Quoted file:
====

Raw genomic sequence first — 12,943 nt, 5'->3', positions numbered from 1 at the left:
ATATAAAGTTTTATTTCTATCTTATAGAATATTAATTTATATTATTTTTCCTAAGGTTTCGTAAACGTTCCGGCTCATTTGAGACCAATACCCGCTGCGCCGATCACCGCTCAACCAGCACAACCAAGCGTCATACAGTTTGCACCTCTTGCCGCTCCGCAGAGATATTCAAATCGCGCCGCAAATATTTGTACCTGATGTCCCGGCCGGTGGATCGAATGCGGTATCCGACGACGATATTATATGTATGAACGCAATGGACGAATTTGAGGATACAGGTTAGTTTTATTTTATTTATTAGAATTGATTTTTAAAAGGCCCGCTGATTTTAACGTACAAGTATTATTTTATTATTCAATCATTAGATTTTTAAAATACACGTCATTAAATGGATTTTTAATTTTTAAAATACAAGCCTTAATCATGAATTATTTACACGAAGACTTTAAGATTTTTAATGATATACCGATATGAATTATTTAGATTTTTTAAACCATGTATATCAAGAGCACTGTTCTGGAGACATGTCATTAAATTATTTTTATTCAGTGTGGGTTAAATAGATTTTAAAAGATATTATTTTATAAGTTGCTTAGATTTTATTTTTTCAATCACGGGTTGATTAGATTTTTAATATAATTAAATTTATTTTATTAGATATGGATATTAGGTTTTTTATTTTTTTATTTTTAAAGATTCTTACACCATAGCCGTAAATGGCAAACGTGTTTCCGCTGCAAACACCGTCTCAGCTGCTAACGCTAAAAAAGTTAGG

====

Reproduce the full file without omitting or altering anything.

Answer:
Raw genomic sequence first — 12,943 nt, 5'->3', positions numbered from 1 at the left:
ATATAAAGTTTTATTTCTATCTTATAGAATATTAATTTATATTATTTTTCCTAAGGTTTCGTAAACGTTCCGGCTCATTTGAGACCAATACCCGCTGCGCCGATCACCGCTCAACCAGCACAACCAAGCGTCATACAGTTTGCACCTCTTGCCGCTCCGCAGAGATATTCAAATCGCGCCGCAAATATTTGTACCTGATGTCCCGGCCGGTGGATCGAATGCGGTATCCGACGACGATATTATATGTATGAACGCAATGGACGAATTTGAGGATACAGGTTAGTTTTATTTTATTTATTAGAATTGATTTTTAAAAGGCCCGCTGATTTTAACGTACAAGTATTATTTTATTATTCAATCATTAGATTTTTAAAATACACGTCATTAAATGGATTTTTAATTTTTAAAATACAAGCCTTAATCATGAATTATTTACACGAAGACTTTAAGATTTTTAATGATATACCGATATGAATTATTTAGATTTTTTAAACCATGTATATCAAGAGCACTGTTCTGGAGACATGTCATTAAATTATTTTTATTCAGTGTGGGTTAAATAGATTTTAAAAGATATTATTTTATAAGTTGCTTAGATTTTATTTTTTCAATCACGGGTTGATTAGATTTTTAATATAATTAAATTTATTTTATTAGATATGGATATTAGGTTTTTTATTTTTTTATTTTTAAAGATTCTTACACCATAGCCGTAAATGGCAAACGTGTTTCCGCTGCAAACACCGTCTCAGCTGCTAACGCTAAAAAAGTTAGG